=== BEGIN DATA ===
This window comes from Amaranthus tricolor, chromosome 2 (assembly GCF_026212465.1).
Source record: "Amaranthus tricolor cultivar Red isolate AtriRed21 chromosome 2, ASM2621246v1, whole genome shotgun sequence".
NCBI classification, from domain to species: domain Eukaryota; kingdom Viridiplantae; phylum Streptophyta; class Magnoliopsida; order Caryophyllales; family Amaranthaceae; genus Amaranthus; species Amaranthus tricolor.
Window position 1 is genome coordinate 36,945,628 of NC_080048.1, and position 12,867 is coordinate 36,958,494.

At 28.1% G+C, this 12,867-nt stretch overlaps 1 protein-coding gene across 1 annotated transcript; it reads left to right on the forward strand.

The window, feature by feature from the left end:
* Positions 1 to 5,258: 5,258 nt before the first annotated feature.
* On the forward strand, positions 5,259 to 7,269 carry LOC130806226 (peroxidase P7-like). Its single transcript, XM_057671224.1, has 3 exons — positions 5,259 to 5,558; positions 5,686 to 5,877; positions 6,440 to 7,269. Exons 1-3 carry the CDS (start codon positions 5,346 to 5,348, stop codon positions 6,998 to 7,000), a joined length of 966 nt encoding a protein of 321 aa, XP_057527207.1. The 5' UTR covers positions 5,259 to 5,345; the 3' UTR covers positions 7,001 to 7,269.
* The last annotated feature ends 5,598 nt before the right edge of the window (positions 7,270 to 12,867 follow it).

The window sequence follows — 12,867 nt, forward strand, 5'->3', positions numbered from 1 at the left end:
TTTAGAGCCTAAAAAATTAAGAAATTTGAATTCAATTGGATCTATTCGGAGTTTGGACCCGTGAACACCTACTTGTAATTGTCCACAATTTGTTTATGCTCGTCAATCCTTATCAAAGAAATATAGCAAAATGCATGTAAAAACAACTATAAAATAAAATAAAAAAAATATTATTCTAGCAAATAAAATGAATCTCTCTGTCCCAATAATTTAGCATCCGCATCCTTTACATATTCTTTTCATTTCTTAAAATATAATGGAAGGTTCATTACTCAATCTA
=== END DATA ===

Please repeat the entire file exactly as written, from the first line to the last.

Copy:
This window comes from Amaranthus tricolor, chromosome 2 (assembly GCF_026212465.1).
Source record: "Amaranthus tricolor cultivar Red isolate AtriRed21 chromosome 2, ASM2621246v1, whole genome shotgun sequence".
NCBI classification, from domain to species: domain Eukaryota; kingdom Viridiplantae; phylum Streptophyta; class Magnoliopsida; order Caryophyllales; family Amaranthaceae; genus Amaranthus; species Amaranthus tricolor.
Window position 1 is genome coordinate 36,945,628 of NC_080048.1, and position 12,867 is coordinate 36,958,494.

At 28.1% G+C, this 12,867-nt stretch overlaps 1 protein-coding gene across 1 annotated transcript; it reads left to right on the forward strand.

The window, feature by feature from the left end:
* Positions 1 to 5,258: 5,258 nt before the first annotated feature.
* On the forward strand, positions 5,259 to 7,269 carry LOC130806226 (peroxidase P7-like). Its single transcript, XM_057671224.1, has 3 exons — positions 5,259 to 5,558; positions 5,686 to 5,877; positions 6,440 to 7,269. Exons 1-3 carry the CDS (start codon positions 5,346 to 5,348, stop codon positions 6,998 to 7,000), a joined length of 966 nt encoding a protein of 321 aa, XP_057527207.1. The 5' UTR covers positions 5,259 to 5,345; the 3' UTR covers positions 7,001 to 7,269.
* The last annotated feature ends 5,598 nt before the right edge of the window (positions 7,270 to 12,867 follow it).

The window sequence follows — 12,867 nt, forward strand, 5'->3', positions numbered from 1 at the left end:
TTTAGAGCCTAAAAAATTAAGAAATTTGAATTCAATTGGATCTATTCGGAGTTTGGACCCGTGAACACCTACTTGTAATTGTCCACAATTTGTTTATGCTCGTCAATCCTTATCAAAGAAATATAGCAAAATGCATGTAAAAACAACTATAAAATAAAATAAAAAAAATATTATTCTAGCAAATAAAATGAATCTCTCTGTCCCAATAATTTAGCATCCGCATCCTTTACATATTCTTTTCATTTCTTAAAATATAATGGAAGGTTCATTACTCAATCTA